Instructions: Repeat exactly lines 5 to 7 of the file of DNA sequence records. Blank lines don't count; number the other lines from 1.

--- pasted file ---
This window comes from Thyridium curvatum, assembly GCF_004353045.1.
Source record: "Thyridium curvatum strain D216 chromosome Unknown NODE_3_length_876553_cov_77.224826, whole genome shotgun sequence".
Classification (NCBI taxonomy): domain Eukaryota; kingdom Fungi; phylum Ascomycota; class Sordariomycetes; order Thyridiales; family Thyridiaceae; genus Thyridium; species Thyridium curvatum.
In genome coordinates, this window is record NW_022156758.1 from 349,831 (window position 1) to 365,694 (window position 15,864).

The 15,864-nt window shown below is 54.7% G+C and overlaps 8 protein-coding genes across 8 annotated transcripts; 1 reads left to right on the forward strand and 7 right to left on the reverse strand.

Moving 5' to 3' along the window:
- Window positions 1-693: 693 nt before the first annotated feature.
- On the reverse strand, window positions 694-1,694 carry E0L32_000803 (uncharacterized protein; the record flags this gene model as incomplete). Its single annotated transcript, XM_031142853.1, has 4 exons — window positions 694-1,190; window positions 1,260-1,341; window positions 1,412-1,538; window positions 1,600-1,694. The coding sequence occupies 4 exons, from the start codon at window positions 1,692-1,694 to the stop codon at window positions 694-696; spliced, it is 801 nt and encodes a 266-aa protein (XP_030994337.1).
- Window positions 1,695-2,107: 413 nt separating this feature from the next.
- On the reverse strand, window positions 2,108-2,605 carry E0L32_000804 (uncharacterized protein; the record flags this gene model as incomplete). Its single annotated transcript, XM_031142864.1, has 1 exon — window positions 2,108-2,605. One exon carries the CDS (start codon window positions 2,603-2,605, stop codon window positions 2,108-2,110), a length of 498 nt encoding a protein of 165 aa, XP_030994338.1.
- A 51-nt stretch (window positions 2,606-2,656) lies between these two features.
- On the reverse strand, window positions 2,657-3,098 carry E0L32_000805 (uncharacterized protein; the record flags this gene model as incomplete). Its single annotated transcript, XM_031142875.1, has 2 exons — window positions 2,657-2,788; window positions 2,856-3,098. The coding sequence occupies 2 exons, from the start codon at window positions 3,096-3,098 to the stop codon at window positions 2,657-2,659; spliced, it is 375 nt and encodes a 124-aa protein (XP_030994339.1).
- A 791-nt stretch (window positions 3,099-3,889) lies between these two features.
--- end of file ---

The 15,864-nt window shown below is 54.7% G+C and overlaps 8 protein-coding genes across 8 annotated transcripts; 1 reads left to right on the forward strand and 7 right to left on the reverse strand.

Moving 5' to 3' along the window:
- Window positions 1-693: 693 nt before the first annotated feature.